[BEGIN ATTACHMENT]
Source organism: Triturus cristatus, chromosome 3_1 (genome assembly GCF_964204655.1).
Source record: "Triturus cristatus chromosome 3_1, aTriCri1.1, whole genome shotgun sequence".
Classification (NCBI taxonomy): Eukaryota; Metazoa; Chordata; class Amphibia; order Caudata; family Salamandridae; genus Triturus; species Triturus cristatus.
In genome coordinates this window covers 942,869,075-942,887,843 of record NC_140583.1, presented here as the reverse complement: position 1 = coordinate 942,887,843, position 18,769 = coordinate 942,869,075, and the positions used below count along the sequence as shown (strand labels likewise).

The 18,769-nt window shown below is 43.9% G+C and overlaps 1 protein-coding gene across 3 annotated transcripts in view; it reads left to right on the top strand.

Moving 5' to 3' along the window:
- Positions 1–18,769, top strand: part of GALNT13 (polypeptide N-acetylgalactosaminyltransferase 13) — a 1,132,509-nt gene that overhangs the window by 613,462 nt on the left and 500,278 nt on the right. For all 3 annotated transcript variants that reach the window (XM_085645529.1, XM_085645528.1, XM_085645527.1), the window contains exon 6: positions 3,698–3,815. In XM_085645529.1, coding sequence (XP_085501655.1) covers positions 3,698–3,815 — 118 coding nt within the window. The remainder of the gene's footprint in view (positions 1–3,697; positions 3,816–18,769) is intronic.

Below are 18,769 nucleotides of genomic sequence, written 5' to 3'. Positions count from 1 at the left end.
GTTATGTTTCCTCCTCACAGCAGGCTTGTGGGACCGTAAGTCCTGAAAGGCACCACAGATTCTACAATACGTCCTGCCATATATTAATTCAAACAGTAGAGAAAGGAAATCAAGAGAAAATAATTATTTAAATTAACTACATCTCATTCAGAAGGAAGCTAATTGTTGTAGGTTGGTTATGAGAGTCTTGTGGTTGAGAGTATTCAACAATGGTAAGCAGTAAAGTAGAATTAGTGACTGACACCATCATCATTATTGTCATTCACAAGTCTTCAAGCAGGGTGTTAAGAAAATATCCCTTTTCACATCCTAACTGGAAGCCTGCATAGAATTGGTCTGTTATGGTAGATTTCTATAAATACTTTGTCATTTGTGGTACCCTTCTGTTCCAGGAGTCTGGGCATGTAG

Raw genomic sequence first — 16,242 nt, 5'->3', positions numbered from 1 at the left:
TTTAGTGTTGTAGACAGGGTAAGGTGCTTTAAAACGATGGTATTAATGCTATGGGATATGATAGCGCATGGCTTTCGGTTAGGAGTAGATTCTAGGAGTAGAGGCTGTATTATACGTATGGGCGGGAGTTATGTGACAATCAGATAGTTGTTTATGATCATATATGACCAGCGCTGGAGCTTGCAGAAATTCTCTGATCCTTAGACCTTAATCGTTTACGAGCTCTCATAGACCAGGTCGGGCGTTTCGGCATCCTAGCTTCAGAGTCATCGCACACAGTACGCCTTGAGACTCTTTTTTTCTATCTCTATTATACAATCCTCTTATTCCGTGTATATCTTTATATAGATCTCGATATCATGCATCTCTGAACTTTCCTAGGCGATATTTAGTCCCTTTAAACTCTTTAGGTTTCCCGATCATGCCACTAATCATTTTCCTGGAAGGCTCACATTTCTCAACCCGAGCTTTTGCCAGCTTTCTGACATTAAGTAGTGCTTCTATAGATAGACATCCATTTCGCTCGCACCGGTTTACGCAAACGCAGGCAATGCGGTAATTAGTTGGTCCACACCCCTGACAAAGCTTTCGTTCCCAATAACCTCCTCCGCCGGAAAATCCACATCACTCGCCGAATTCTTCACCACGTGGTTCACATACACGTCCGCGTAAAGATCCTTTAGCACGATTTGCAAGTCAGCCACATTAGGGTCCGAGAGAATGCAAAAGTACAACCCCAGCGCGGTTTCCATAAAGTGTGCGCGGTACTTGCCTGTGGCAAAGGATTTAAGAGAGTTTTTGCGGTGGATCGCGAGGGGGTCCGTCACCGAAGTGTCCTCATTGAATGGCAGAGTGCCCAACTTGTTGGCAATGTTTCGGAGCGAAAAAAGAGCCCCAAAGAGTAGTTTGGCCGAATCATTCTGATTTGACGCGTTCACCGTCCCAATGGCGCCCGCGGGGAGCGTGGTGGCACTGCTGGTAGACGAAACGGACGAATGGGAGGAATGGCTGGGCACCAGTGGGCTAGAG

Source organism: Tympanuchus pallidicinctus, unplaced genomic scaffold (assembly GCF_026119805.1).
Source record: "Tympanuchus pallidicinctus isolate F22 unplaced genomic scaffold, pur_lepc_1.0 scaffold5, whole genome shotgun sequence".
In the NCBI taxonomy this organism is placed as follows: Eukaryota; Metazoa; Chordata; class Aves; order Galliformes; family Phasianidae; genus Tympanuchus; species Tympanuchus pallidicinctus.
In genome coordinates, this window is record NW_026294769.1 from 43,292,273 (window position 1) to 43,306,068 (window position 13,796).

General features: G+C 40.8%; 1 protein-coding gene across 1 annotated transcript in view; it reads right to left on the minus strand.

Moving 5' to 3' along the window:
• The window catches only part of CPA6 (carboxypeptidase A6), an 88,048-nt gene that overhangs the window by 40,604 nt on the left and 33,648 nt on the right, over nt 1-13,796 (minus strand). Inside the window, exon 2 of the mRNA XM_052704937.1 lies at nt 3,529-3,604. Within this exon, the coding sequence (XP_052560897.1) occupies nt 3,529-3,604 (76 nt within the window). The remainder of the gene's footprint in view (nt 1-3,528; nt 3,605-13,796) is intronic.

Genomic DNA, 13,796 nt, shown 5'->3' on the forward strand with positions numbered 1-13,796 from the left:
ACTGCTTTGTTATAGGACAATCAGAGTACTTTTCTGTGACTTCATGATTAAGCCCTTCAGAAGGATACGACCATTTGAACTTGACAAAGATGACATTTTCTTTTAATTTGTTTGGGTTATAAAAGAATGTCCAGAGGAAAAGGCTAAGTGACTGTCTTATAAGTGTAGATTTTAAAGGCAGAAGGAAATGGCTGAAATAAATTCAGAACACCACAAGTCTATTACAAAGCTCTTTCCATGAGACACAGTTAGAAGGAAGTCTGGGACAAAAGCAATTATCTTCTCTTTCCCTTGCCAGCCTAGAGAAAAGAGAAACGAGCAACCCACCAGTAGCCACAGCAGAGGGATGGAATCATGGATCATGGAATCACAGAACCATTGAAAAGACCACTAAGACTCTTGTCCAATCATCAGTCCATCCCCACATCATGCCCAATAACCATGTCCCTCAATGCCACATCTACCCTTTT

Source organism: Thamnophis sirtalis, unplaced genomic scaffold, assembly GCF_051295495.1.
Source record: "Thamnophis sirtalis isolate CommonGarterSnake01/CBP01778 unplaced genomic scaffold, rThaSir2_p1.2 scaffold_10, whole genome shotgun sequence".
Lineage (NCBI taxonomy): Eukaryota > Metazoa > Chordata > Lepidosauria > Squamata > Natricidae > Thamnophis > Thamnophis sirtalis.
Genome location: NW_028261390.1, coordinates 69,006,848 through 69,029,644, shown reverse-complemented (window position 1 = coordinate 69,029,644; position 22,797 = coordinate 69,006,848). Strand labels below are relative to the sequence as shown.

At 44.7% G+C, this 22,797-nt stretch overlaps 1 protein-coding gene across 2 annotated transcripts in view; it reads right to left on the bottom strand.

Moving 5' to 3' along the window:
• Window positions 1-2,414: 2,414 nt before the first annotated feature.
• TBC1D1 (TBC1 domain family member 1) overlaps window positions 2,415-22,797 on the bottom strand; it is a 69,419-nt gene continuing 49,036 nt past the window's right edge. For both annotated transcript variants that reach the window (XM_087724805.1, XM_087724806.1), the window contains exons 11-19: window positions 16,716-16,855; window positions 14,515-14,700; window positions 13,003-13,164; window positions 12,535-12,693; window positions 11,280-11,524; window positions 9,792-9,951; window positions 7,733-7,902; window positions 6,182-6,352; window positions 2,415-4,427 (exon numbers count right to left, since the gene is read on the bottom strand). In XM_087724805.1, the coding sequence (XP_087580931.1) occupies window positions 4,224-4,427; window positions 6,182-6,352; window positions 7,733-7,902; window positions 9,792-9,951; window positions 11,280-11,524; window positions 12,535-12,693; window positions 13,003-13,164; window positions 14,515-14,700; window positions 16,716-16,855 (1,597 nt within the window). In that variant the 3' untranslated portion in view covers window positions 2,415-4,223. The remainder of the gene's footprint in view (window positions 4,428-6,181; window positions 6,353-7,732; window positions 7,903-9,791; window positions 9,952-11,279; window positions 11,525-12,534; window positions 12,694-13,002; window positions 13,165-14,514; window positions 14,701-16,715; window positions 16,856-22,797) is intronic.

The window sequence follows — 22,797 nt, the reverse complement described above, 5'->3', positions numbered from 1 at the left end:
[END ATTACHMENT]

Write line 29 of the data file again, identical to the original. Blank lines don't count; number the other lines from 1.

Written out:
The window sequence follows — 22,797 nt, the reverse complement described above, 5'->3', positions numbered from 1 at the left end: